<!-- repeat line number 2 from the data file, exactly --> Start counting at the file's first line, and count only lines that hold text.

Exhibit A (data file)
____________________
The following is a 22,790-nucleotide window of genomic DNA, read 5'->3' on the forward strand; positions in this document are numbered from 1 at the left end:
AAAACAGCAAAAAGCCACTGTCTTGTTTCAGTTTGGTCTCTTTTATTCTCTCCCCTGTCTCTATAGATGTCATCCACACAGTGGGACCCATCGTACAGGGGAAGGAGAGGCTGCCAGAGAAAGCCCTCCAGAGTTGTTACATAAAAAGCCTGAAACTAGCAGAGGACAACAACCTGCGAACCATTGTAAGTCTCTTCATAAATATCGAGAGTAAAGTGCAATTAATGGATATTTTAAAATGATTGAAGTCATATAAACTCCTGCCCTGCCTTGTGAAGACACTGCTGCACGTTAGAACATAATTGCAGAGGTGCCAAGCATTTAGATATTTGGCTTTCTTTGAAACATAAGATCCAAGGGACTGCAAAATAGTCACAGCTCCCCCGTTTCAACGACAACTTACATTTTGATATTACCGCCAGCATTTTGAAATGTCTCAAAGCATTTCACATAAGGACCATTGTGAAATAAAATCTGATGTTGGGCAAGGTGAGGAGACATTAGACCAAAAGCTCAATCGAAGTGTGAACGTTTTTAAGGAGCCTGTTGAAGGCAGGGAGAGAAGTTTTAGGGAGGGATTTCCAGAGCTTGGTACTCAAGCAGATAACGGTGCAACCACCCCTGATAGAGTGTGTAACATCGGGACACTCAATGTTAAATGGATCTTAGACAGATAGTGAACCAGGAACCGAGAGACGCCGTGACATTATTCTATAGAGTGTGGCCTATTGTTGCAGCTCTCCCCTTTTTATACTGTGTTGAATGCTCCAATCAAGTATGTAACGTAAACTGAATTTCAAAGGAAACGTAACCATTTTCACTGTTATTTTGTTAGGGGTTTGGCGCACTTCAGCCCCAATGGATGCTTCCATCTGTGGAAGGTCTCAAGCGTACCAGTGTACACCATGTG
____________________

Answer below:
AAAACAGCAAAAAGCCACTGTCTTGTTTCAGTTTGGTCTCTTTTATTCTCTCCCCTGTCTCTATAGATGTCATCCACACAGTGGGACCCATCGTACAGGGGAAGGAGAGGCTGCCAGAGAAAGCCCTCCAGAGTTGTTACATAAAAAGCCTGAAACTAGCAGAGGACAACAACCTGCGAACCATTGTAAGTCTCTTCATAAATATCGAGAGTAAAGTGCAATTAATGGATATTTTAAAATGATTGAAGTCATATAAACTCCTGCCCTGCCTTGTGAAGACACTGCTGCACGTTAGAACATAATTGCAGAGGTGCCAAGCATTTAGATATTTGGCTTTCTTTGAAACATAAGATCCAAGGGACTGCAAAATAGTCACAGCTCCCCCGTTTCAACGACAACTTACATTTTGATATTACCGCCAGCATTTTGAAATGTCTCAAAGCATTTCACATAAGGACCATTGTGAAATAAAATCTGATGTTGGGCAAGGTGAGGAGACATTAGACCAAAAGCTCAATCGAAGTGTGAACGTTTTTAAGGAGCCTGTTGAAGGCAGGGAGAGAAGTTTTAGGGAGGGATTTCCAGAGCTTGGTACTCAAGCAGATAACGGTGCAACCACCCCTGATAGAGTGTGTAACATCGGGACACTCAATGTTAAATGGATCTTAGACAGATAGTGAACCAGGAACCGAGAGACGCCGTGACATTATTCTATAGAGTGTGGCCTATTGTTGCAGCTCTCCCCTTTTTATACTGTGTTGAATGCTCCAATCAAGTATGTAACGTAAACTGAATTTCAAAGGAAACGTAACCATTTTCACTGTTATTTTGTTAGGGGTTTGGCGCACTTCAGCCCCAATGGATGCTTCCATCTGTGGAAGGTCTCAAGCGTACCAGTGTACACCATGTG